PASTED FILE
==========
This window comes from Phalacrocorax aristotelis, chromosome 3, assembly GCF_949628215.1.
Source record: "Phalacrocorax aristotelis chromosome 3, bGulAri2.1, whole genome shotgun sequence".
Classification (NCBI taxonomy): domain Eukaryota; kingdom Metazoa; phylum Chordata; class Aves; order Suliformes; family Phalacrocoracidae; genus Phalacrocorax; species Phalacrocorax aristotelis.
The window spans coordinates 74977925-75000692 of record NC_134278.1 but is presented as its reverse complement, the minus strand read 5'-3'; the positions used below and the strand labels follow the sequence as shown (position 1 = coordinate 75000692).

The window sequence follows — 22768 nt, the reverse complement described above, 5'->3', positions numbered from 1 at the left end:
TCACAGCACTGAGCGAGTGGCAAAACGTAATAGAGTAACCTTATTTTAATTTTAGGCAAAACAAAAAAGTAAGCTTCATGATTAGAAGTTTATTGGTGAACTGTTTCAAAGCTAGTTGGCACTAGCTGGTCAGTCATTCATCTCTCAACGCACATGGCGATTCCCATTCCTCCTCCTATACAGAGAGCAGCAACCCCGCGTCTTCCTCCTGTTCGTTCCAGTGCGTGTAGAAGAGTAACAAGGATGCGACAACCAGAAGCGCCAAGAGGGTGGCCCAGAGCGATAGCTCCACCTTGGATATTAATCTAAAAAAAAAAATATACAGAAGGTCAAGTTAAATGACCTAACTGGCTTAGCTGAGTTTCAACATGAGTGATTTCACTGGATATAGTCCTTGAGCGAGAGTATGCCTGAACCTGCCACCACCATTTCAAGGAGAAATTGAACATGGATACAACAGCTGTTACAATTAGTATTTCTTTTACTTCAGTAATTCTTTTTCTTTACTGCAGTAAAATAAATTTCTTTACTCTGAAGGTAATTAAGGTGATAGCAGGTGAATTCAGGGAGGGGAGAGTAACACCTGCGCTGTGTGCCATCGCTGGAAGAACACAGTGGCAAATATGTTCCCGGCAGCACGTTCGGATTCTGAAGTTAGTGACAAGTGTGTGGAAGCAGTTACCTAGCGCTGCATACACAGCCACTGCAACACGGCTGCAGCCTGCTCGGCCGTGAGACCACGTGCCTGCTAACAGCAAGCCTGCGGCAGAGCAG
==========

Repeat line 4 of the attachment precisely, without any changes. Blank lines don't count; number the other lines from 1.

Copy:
The window spans coordinates 74977925-75000692 of record NC_134278.1 but is presented as its reverse complement, the minus strand read 5'-3'; the positions used below and the strand labels follow the sequence as shown (position 1 = coordinate 75000692).